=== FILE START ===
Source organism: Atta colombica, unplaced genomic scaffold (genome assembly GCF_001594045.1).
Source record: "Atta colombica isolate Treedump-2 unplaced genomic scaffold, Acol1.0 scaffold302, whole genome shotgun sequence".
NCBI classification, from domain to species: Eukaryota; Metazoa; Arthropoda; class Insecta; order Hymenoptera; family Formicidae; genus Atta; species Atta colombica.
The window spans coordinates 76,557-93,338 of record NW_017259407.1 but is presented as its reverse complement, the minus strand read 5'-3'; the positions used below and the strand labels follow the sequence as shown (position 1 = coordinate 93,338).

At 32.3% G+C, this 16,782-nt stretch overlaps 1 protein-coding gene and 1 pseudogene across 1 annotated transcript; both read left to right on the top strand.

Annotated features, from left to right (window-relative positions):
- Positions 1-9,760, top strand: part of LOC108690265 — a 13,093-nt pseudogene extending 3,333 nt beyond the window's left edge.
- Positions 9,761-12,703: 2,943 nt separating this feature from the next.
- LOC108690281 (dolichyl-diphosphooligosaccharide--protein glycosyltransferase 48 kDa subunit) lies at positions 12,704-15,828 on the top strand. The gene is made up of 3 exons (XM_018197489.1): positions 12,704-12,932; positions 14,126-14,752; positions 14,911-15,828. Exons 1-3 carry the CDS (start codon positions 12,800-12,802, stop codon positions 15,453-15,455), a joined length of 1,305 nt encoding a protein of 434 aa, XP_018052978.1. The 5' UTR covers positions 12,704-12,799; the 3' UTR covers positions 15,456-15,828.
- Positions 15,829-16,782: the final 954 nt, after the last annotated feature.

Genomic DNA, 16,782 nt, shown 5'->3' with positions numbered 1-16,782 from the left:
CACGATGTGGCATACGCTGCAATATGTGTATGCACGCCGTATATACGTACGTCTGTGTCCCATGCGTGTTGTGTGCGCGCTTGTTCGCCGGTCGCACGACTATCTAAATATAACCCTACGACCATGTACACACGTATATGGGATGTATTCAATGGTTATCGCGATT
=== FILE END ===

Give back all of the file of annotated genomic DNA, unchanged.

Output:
Source organism: Atta colombica, unplaced genomic scaffold (genome assembly GCF_001594045.1).
Source record: "Atta colombica isolate Treedump-2 unplaced genomic scaffold, Acol1.0 scaffold302, whole genome shotgun sequence".
NCBI classification, from domain to species: Eukaryota; Metazoa; Arthropoda; class Insecta; order Hymenoptera; family Formicidae; genus Atta; species Atta colombica.
The window spans coordinates 76,557-93,338 of record NW_017259407.1 but is presented as its reverse complement, the minus strand read 5'-3'; the positions used below and the strand labels follow the sequence as shown (position 1 = coordinate 93,338).

At 32.3% G+C, this 16,782-nt stretch overlaps 1 protein-coding gene and 1 pseudogene across 1 annotated transcript; both read left to right on the top strand.

Annotated features, from left to right (window-relative positions):
- Positions 1-9,760, top strand: part of LOC108690265 — a 13,093-nt pseudogene extending 3,333 nt beyond the window's left edge.
- Positions 9,761-12,703: 2,943 nt separating this feature from the next.
- LOC108690281 (dolichyl-diphosphooligosaccharide--protein glycosyltransferase 48 kDa subunit) lies at positions 12,704-15,828 on the top strand. The gene is made up of 3 exons (XM_018197489.1): positions 12,704-12,932; positions 14,126-14,752; positions 14,911-15,828. Exons 1-3 carry the CDS (start codon positions 12,800-12,802, stop codon positions 15,453-15,455), a joined length of 1,305 nt encoding a protein of 434 aa, XP_018052978.1. The 5' UTR covers positions 12,704-12,799; the 3' UTR covers positions 15,456-15,828.
- Positions 15,829-16,782: the final 954 nt, after the last annotated feature.

Genomic DNA, 16,782 nt, shown 5'->3' with positions numbered 1-16,782 from the left:
CACGATGTGGCATACGCTGCAATATGTGTATGCACGCCGTATATACGTACGTCTGTGTCCCATGCGTGTTGTGTGCGCGCTTGTTCGCCGGTCGCACGACTATCTAAATATAACCCTACGACCATGTACACACGTATATGGGATGTATTCAATGGTTATCGCGATT